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Screenwriting

Improvising Screenplays: Three Stagnant Scene Types…and How to Make Them Flow

In Improvising Screenplays, improvisational actor Brett Wean shares how the concepts of improvisation can be applied to the work — and play — of writing your script. There are a few general, arbitrary-sounding, scene types that actors are told to avoid when first learning improv. Specifically, novice improvisers are warned to stay away from: argument Read MoreRead More

How to Build a Fictional World – TED-Ed

Why is J.R.R. Tolkien’s Lord of the Rings trilogy so compelling? How about The Matrix or Harry Potter? What makes these disparate worlds come alive are clear, consistent rules for how people, societies — and even the laws of physics — function in these fictional universes. Author Kate Messner offers a few tricks for you, Read MoreRead More

Walter Benjamin’s Rules for Writing

Here’s an excerpt from German literary Critic and writer Walter Bendix Schönflies Benjamin with tips for every writer. Walter Bendix Schönflies Benjamin was a German literary critic, philosopher, social critic, translator, radio broadcaster and essayist. Though he died in 1940, before film really took over the world, he compiled a list of rules for his Read MoreRead More

Interview with Arrested Development Creator: Mitch Hurwitz

In the first part of Pretentious Film Majors’ 2-part interview with Arrested Development creator Mitch Hurwitz, Mitch discusses some of his earliest influences, starting out on the Golden girls, and face stamping the Sandrabot. Find out what the creator of one of the funniest shows ever has to say about how he came up with Read MoreRead More

Carroll O’Connor Once told Norman Lear he would ’Never go Near’ this one “All in the Family” scene

Norman Lear tells Yahoo Global News Anchor Katie Couric that Carroll O’Connor, the actor who played Archie Bunker, was not a fan of a scene that ended up being one of Lear’s favorite moments from “All in the Family”. Via Go Into The StoryRead More

25 Things Writers Should Know About Creating Mystery

Novelist and screenwriter Chuck Wendig covers a few things to keep in mind when writing a mystery. 1. YOUR STORY MUST BE AN INCOMPLETE EQUATION A complete equation is 4 + 5 = 9. It’s simple. Clean. And it’s already resolved. Stories are not simple. They are not clean. And we most certainly don’t want Read MoreRead More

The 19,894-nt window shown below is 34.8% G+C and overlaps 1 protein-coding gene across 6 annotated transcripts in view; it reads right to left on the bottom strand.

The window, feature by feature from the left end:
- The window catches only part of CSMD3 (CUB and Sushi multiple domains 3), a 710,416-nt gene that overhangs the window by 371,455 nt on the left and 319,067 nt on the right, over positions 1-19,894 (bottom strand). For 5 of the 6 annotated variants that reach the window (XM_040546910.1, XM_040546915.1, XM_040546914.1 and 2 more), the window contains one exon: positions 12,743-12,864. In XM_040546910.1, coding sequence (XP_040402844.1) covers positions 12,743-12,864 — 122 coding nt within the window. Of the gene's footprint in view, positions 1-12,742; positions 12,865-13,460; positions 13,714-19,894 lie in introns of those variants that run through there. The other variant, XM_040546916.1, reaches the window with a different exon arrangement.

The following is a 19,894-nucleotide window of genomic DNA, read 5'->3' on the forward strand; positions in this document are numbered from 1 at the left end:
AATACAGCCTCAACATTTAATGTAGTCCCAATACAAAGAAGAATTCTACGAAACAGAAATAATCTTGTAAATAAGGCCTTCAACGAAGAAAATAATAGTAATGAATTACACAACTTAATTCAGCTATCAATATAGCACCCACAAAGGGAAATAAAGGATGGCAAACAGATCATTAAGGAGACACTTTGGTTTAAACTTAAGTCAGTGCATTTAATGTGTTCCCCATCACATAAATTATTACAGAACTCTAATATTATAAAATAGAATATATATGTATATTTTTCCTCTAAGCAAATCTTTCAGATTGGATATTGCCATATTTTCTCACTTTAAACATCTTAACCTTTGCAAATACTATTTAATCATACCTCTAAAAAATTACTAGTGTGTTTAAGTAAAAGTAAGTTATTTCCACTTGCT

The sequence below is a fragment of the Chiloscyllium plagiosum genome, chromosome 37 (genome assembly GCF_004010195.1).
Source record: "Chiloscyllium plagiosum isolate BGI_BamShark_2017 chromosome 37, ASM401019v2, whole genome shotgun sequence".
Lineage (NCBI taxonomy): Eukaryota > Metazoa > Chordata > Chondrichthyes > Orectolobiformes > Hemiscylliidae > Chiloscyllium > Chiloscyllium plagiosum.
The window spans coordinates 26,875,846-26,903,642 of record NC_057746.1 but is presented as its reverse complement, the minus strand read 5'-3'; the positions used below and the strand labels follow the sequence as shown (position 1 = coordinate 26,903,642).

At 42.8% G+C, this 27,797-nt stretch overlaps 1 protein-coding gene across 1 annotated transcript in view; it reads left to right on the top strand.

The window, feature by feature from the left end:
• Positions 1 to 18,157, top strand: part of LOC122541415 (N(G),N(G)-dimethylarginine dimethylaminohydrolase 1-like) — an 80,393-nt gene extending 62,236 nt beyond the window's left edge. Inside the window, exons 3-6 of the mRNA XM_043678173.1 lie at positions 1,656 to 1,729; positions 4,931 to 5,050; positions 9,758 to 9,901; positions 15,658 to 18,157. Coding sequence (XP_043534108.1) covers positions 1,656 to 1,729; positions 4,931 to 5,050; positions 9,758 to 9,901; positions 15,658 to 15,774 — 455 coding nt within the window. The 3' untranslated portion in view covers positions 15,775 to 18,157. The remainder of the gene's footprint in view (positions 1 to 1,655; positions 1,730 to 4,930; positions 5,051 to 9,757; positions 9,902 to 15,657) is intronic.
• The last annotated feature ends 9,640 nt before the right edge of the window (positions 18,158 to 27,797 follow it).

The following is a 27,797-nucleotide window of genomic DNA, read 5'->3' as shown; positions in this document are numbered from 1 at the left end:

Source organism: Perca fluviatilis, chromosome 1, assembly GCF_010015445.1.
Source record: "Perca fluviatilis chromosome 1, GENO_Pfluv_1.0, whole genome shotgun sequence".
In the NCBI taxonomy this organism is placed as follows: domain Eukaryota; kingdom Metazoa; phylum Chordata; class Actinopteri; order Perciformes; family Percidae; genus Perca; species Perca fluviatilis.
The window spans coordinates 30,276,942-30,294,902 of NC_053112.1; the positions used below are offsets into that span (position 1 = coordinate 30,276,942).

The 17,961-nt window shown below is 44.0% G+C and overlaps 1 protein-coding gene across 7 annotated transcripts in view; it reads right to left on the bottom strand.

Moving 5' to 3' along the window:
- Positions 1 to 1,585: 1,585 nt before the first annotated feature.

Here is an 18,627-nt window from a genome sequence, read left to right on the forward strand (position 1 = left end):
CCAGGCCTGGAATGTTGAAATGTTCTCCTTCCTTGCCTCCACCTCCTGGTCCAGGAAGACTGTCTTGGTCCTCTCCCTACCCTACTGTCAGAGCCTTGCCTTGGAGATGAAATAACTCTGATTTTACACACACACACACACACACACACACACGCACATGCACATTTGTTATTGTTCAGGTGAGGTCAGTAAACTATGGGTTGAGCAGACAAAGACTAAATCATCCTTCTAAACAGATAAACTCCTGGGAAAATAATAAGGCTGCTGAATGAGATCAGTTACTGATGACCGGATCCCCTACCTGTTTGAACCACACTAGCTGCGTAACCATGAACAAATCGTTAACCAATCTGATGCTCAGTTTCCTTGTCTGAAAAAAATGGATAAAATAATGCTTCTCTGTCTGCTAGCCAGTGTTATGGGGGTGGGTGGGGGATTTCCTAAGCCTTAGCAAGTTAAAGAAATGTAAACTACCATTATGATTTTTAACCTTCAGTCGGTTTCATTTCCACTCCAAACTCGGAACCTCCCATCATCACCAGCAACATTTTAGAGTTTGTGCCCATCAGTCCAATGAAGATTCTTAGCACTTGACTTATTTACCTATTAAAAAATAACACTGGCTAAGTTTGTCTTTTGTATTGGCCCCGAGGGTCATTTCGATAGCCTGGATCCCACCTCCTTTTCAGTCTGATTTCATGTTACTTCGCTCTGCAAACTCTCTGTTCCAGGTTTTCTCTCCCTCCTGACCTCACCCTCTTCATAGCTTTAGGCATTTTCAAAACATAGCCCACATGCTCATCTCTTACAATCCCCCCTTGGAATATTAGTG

5 Low Budget Feature Writing Tips

Joshua Caldwell is an MTV Movie Award winning director, writer, and producer. Here he breaks into 5 tips for writing a low budget feature film. Here are some things I’ve learned about writing a no-budget film: 1. Utilize modular storytelling. The easiest way to understand modular storytelling is to think of a movie camera (film Read MoreRead More

10 Reasons Your Screenplay Sucks (and how to fix it)

Karina Wilson explains 10 major reasons why your script just isn’t good enough Despite the hundreds of seminars, books and DVDs Field (along with McKee, Knopf, Voegler, Seger, Truby, Snyder et al) has contributed to teaching the science of screenwriting over the past four decades, it’s still a form that very few people manage to Read MoreRead More

The Psychology of Cryptomnesia: How We Unconsciously Plagiarize Existing Ideas

Maria Papova covers cognitive psychologist Ronald T. Kellogg’s theory on writing and originality. “Any experience the writer has ever suffered,”William Faulkner told a university audience in 1958, “is going to influence what he does, and that is not only what he’s read, but the music he’s heard, the pictures he’s seen.” This notion — that “our” ideas are the combinatorial product Read MoreRead More

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